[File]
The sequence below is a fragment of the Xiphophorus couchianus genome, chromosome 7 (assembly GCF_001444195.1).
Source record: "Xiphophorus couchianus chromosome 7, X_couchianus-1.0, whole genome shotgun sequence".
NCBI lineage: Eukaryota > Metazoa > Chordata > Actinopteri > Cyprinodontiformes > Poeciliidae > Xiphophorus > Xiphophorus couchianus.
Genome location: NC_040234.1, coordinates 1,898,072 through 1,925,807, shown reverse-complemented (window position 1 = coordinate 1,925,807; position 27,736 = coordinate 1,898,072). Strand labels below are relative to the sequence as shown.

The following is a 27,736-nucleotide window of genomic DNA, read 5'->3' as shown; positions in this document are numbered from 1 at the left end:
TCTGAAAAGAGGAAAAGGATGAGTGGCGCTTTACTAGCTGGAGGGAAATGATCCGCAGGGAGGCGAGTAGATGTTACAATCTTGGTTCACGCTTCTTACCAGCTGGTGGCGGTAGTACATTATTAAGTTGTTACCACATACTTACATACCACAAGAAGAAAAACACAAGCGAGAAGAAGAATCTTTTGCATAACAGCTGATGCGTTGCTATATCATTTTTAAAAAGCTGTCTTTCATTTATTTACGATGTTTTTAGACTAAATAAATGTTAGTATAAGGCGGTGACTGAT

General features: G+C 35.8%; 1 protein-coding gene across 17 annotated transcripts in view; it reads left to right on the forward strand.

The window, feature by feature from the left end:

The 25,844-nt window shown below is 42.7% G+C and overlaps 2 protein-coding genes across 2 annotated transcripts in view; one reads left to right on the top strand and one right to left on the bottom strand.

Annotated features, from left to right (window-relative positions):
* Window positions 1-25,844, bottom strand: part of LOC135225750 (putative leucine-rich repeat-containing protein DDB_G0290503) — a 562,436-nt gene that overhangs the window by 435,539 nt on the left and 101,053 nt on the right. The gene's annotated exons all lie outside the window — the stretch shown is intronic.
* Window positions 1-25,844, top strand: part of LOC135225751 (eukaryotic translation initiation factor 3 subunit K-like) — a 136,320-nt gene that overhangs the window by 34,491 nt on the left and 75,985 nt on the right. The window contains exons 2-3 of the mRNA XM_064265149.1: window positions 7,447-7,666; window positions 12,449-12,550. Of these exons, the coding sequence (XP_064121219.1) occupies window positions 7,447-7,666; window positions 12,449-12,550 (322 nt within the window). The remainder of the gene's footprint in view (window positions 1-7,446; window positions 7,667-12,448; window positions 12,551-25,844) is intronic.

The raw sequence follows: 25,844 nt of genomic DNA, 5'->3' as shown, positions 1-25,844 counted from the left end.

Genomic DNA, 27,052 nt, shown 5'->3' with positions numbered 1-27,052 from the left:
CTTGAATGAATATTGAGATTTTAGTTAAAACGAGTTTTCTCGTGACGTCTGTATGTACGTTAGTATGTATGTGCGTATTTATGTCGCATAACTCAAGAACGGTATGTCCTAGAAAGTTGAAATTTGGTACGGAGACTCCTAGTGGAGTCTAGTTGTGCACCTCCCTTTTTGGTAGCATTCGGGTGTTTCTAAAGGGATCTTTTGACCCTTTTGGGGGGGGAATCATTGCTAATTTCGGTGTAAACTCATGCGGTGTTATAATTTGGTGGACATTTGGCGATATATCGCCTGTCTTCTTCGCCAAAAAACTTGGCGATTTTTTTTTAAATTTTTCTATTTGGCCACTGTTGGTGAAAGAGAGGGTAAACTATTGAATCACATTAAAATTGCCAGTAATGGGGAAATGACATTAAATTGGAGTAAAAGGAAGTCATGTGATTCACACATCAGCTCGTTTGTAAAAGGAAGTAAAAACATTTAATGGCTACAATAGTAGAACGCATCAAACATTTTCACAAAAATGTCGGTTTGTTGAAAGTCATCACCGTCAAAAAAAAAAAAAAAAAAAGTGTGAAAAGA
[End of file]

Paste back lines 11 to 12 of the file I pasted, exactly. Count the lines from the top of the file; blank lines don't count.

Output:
* Window positions 1-25,844, bottom strand: part of LOC135225750 (putative leucine-rich repeat-containing protein DDB_G0290503) — a 562,436-nt gene that overhangs the window by 435,539 nt on the left and 101,053 nt on the right. The gene's annotated exons all lie outside the window — the stretch shown is intronic.
* Window positions 1-25,844, top strand: part of LOC135225751 (eukaryotic translation initiation factor 3 subunit K-like) — a 136,320-nt gene that overhangs the window by 34,491 nt on the left and 75,985 nt on the right. The window contains exons 2-3 of the mRNA XM_064265149.1: window positions 7,447-7,666; window positions 12,449-12,550. Of these exons, the coding sequence (XP_064121219.1) occupies window positions 7,447-7,666; window positions 12,449-12,550 (322 nt within the window). The remainder of the gene's footprint in view (window positions 1-7,446; window positions 7,667-12,448; window positions 12,551-25,844) is intronic.